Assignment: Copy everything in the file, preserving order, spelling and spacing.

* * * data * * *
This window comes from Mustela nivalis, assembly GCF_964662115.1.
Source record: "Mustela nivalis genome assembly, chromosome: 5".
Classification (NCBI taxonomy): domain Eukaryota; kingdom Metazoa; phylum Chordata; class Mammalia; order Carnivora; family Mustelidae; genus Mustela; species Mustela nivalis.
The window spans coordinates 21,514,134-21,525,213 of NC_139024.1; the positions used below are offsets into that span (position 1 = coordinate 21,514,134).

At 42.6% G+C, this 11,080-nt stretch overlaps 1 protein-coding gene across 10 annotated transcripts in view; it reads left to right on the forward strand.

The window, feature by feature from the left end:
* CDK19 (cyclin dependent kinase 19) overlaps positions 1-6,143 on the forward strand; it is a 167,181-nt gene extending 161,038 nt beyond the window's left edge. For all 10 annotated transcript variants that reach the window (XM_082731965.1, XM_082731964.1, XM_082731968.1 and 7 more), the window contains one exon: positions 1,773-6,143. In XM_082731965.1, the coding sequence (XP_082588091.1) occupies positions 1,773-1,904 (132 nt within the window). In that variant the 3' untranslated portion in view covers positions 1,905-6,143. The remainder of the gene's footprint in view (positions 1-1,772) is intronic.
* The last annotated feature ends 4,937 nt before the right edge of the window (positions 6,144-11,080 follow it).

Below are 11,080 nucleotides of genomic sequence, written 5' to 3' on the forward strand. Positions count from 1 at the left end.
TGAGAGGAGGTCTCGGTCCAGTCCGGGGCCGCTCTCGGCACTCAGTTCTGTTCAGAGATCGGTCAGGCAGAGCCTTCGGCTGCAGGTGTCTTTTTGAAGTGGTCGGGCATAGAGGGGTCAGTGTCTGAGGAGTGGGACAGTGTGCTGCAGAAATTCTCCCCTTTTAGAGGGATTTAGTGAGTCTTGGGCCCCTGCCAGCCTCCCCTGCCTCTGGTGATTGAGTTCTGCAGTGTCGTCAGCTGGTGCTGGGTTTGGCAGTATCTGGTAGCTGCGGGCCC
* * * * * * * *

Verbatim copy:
This window comes from Mustela nivalis, assembly GCF_964662115.1.
Source record: "Mustela nivalis genome assembly, chromosome: 5".
Classification (NCBI taxonomy): domain Eukaryota; kingdom Metazoa; phylum Chordata; class Mammalia; order Carnivora; family Mustelidae; genus Mustela; species Mustela nivalis.
The window spans coordinates 21,514,134-21,525,213 of NC_139024.1; the positions used below are offsets into that span (position 1 = coordinate 21,514,134).

At 42.6% G+C, this 11,080-nt stretch overlaps 1 protein-coding gene across 10 annotated transcripts in view; it reads left to right on the forward strand.

The window, feature by feature from the left end:
* CDK19 (cyclin dependent kinase 19) overlaps positions 1-6,143 on the forward strand; it is a 167,181-nt gene extending 161,038 nt beyond the window's left edge. For all 10 annotated transcript variants that reach the window (XM_082731965.1, XM_082731964.1, XM_082731968.1 and 7 more), the window contains one exon: positions 1,773-6,143. In XM_082731965.1, the coding sequence (XP_082588091.1) occupies positions 1,773-1,904 (132 nt within the window). In that variant the 3' untranslated portion in view covers positions 1,905-6,143. The remainder of the gene's footprint in view (positions 1-1,772) is intronic.
* The last annotated feature ends 4,937 nt before the right edge of the window (positions 6,144-11,080 follow it).

Below are 11,080 nucleotides of genomic sequence, written 5' to 3' on the forward strand. Positions count from 1 at the left end.
TGAGAGGAGGTCTCGGTCCAGTCCGGGGCCGCTCTCGGCACTCAGTTCTGTTCAGAGATCGGTCAGGCAGAGCCTTCGGCTGCAGGTGTCTTTTTGAAGTGGTCGGGCATAGAGGGGTCAGTGTCTGAGGAGTGGGACAGTGTGCTGCAGAAATTCTCCCCTTTTAGAGGGATTTAGTGAGTCTTGGGCCCCTGCCAGCCTCCCCTGCCTCTGGTGATTGAGTTCTGCAGTGTCGTCAGCTGGTGCTGGGTTTGGCAGTATCTGGTAGCTGCGGGCCC